Chortonville” Concert, Chorlton-Cum-Hardy, Manchester

 

I was watching The One Show and when a ten-minute section featured an odd concert performed at Wilbraham Railway Station in Manchester in the 1960's. I quickly pressed “Record” on the remote control as I knew I’d want to learn more.

 

I learnt more: Granada Television transformed the disused rail buildings into “Chorltonville”, a southern U.S.-style station setting for a programme entitled “Blues and Gospel Train”. It was for a small one-off concert broadcast on Thursday 7th May 1964. Performers were Muddy Waters, Sonny Terry, and others. The best by far was Sister Rosetta Tharpe a black chick who can twang that electric guitar.

 

One Saturday afternoon I went to see if I could find the location. I parked up near a Morrison's supermarket on Wilbraham Road but couldn’t see anyway railway station. Rail tracks have a sneaky way of snaking through places without you knowing they’re there. I saw the road rose to cross a bridge and once on that bridge I could look down onto the railway tracks sneaking up the back of Morrisons. This was it. I suppose all modern buildings have to fit themselves around train lines that claimed the terrain many years ago and refuse to budge. The original train line is still there (though updated) and I wondered how many of the people waiting on the platform knew of the wee pocket of history made there.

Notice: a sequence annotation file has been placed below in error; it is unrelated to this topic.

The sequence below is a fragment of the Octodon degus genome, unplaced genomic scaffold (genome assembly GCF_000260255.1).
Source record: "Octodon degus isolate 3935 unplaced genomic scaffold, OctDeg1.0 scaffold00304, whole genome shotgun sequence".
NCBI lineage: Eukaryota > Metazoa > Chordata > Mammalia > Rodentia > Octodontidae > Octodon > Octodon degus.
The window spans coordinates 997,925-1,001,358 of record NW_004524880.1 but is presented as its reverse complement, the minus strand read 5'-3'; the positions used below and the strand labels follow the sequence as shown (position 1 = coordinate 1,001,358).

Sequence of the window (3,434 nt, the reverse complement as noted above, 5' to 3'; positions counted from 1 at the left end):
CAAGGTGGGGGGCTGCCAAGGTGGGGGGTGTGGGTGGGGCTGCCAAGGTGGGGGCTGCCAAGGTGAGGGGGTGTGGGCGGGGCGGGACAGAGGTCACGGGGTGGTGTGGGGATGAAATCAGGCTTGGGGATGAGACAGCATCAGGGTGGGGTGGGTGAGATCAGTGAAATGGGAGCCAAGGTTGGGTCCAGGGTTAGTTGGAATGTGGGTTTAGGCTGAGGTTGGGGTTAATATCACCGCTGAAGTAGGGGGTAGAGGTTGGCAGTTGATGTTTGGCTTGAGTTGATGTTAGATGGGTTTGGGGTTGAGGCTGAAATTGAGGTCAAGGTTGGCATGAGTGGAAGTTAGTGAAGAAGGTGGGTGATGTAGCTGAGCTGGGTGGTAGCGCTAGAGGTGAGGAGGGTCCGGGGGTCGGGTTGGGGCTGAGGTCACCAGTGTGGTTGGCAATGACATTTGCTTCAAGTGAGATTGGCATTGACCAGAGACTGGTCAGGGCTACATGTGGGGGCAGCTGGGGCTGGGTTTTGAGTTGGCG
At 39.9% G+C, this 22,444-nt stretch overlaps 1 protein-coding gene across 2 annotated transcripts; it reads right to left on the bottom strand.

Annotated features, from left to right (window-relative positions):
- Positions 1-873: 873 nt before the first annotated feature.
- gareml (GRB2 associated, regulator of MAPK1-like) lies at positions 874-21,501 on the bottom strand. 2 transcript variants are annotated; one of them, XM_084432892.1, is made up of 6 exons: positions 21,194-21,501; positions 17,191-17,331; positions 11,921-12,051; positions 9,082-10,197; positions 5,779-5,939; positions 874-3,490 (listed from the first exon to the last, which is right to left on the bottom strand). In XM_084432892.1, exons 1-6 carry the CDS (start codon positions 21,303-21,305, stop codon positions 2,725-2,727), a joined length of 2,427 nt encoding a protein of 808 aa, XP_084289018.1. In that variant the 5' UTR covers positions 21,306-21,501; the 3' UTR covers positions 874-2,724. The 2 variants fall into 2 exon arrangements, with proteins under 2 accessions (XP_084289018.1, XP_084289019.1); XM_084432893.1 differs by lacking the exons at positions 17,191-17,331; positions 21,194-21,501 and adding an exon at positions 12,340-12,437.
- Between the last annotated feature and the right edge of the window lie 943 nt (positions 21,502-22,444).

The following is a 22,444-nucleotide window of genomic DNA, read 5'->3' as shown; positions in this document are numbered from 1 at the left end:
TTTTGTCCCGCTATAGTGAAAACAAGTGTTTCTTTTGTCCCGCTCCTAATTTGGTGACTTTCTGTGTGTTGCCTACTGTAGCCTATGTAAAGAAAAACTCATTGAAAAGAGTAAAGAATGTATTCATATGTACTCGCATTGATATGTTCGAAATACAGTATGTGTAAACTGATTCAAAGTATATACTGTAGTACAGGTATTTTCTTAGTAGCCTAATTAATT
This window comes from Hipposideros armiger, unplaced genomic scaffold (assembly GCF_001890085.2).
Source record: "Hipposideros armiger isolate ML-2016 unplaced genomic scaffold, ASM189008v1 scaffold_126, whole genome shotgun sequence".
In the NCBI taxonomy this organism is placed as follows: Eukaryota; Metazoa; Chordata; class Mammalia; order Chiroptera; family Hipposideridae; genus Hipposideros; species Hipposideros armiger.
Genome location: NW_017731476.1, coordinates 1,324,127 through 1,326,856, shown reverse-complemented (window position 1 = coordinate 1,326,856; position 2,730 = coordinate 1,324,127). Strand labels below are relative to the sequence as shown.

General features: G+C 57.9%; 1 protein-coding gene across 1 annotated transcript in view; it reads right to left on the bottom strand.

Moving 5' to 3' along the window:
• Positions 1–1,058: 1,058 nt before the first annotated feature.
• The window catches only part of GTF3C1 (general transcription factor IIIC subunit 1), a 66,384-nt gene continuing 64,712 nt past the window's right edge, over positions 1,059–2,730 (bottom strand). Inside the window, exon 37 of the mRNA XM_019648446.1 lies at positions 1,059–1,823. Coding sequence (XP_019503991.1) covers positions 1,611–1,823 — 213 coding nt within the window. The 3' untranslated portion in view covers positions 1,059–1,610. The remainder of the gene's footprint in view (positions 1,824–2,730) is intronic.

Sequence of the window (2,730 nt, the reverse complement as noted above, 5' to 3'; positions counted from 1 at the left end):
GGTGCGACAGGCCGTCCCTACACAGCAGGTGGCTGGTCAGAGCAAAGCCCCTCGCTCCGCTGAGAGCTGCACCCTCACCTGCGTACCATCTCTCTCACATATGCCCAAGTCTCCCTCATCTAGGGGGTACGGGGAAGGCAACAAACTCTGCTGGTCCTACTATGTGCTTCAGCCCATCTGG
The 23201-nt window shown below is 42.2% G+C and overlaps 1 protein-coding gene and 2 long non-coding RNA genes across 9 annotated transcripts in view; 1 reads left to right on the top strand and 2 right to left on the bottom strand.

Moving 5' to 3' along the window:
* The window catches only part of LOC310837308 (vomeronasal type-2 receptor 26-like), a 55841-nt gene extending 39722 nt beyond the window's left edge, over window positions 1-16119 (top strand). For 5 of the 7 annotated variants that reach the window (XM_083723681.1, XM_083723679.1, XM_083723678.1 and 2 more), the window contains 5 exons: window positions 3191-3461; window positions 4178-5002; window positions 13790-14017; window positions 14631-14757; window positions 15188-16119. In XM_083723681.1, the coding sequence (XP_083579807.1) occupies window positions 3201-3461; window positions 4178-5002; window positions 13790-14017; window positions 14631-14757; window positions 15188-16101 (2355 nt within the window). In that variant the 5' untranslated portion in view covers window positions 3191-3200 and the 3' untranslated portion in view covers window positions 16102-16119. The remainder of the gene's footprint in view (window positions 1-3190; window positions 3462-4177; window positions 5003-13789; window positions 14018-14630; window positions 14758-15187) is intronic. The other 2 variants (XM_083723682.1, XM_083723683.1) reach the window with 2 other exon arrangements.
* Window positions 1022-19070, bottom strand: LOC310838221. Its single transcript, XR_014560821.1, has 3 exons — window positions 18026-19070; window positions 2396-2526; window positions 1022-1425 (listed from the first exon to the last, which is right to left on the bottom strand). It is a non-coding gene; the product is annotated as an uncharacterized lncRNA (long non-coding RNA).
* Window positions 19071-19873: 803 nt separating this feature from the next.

Just a few hundred people turned up to watch the historic performance despite Granada Television using 70 of their stage and maintenance staff to build the Southern-style set. Ticket-holders were brought in on a train and some local people arrived on foot in the hope of seeing something for free.

 

Sister Rosetta Tharpe entered the platform on a horse and cart despite being used to limousines. Despite the Southern-like setting there was no chance of a dustbowl: the heavens opened over Manchester (what’s new?) as the show got underway. At the last moment Rosetta switched songs and sang Didn't It Rain? She’s brill on that guitar and at belting out gospel type songs (without even looking at her fingers.) I’ve now downloaded everything she’s released. I’d heard her name but not the twangs from that guitar. I’m surprised she isn’t more well-known.

 

There were about seven performers in total. Some people who attended said it was as important as the Sex Pistol’s 1976 show at Manchester’s Lesser Free Trade Hall (which spawned Morrissey, Joy Division and The Buzzcocks.) About ten million people saw the concert on television and it fired up a wave of blues acts.

 

Here’re a few links…

 

https://www.youtube.com/watch?v=SR2gR6SZC2M

 

https://www.youtube.com/watch?v=jeDF1g2cGDI&list=RDjeDF1g2cGDI#t=22

 

https://www.youtube.com/watch?v=ow5UGTe3QgQ

 

https://www.youtube.com/watch?v=y9JeI3SWH7k

 

 

 

The concert happened down here many years before the rail track was re-developed…

 

 

Does that man sat on the bench know a legendary concert happened here?

 

 

Rosetta was used to limousine, not horses and buggies…

 

Go to it Muddy…

 

Was this the exact spot, not sure